The Dinner Speech (6:45 PM - 8 PM)
He first thanked everyone from Pam Gann to Professors Pitney and Busch. We had told him that Pitney is a celebrity on campus and he played that up in his speech. The speech started with a quick analysis of the presidential election-- he mostly repeated points from his speech at the luncheon. After he mentioned that we're spending about a billion dollars on this election he made a crack about Pitzer's small endowment. He later made an unfortunate gaffe in which he confused CMC and Pomona, which was met with strong disapproval by the CMC-only crowd (he then muttered "at least you got your second choice," which made it even worse).
He finished his speech by telling stories about working at the WH. He tried to explain how difficult the President's job is by describing his morning-- waking up to read a terrifying intelligence briefing, then listening to a list of soliders who had died because of orders he gave the night before. He also spoke about how breathtaking the WH is-- when Putin visited for the first time, he said "Oh my God" after walking in. Rove also said legislators would come in rambling about how they were going to yell at Bush once they saw him, but would get nervous and humbled once they got in to see the President.
After the speech, students asked questions. Most were typical Athenaeum questions, and none stood out as particularly abrasive or difficult to answer. Rove gave a long, sentimental answer to a question about whether he has regrets. He said the Iraq decision was very difficult, but that it was the right one to make, citing the usual supporting points. He regretted the public explanation and PR around the Iraq War, but didn't go into specifics. He believes history will redeem W's administration the same way it redeemed Harry S. Truman's (another president who left office with a very low approval rating). He emphasized the importance of planning for the long term security and well-being of our country, rather than day-to-day approval ratings.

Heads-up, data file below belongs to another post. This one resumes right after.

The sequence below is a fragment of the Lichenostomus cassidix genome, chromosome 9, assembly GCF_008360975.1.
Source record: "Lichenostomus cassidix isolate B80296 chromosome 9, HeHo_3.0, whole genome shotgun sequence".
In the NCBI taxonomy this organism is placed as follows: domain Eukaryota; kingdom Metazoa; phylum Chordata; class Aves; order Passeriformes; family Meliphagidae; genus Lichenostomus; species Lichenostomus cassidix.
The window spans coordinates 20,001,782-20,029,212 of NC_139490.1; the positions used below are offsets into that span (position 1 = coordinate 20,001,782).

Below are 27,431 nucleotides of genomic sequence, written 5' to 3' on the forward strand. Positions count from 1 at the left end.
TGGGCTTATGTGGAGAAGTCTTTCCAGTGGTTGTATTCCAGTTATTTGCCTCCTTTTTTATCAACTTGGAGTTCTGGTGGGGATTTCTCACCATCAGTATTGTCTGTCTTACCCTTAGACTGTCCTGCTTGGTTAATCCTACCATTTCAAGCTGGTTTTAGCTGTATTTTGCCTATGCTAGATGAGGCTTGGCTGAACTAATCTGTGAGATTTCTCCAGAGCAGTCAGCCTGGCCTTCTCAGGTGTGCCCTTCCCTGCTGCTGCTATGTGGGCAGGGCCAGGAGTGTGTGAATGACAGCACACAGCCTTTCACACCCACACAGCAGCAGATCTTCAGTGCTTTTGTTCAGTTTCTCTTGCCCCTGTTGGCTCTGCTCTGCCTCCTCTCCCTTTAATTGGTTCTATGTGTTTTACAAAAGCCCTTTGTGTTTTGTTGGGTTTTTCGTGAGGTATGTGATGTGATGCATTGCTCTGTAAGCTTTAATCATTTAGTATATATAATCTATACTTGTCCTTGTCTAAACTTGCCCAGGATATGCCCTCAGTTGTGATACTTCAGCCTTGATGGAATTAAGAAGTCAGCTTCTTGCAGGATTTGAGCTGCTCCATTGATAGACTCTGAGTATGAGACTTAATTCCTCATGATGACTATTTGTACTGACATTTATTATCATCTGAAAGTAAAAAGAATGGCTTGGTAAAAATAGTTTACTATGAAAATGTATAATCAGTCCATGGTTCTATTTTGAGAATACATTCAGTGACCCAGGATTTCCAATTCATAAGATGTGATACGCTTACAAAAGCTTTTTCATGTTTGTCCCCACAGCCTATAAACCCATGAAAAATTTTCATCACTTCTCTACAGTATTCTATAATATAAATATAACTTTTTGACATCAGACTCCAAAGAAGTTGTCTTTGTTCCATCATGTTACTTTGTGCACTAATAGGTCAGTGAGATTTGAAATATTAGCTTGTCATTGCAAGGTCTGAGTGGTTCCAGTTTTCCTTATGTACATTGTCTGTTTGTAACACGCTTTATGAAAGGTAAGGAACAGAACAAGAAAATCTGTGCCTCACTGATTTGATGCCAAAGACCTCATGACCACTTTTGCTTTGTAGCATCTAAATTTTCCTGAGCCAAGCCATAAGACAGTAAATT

After the Q&A was over, he sat back down at our table, turned to me, and asked "Did you get what you wanted?"
I guess I didn't know what to expect, but meeting Rove reinforced what I had thought working in the Bush Administration was like. It's really a damned if you do damned if you don't job most of the time, and it must be tougher for any president than we can imagine. While I don't agree with much of Rove's or the current administration's policies, I'm glad we were able to meet him and hear him speak tonight.
On an important note, I hope protesters don't scare off future controversial speakers. The protesters wouldn't let Rove leave the building after the program was over and sat in front of his limo and police cars threatening to "citizen's arrest" him if he came out. Meanwhile, a few dozen CMCers watched and laughed at the commotion, and some CMC republicans held up an American flag and sang patriotic songs to protest the protesters (kind of hilarious, I'll admit). After about an hour, the security detail was able to get him out of the building.
I also hope this doesn't put a strain on CMC-Pitzer relations. Someone told me they thought the protesters were about 70% Pitzer, 20% Pomona, and 10% CMC. If you see the post I link to below, a few Pitzer students and CMCers go back and forth about the protests in the comments. The bomb threat at snack was also kind of sketchy, and I hope that wasn't an attempt to get back at CMCers for ridiculing the protesters.
While we all believe in the right to protest, I think it could have been done in better taste, especially at the end. It seemed to be much more about adrenaline, excitement, and "getting him" when Rove was trying to leave the Athenaeum without being attacked.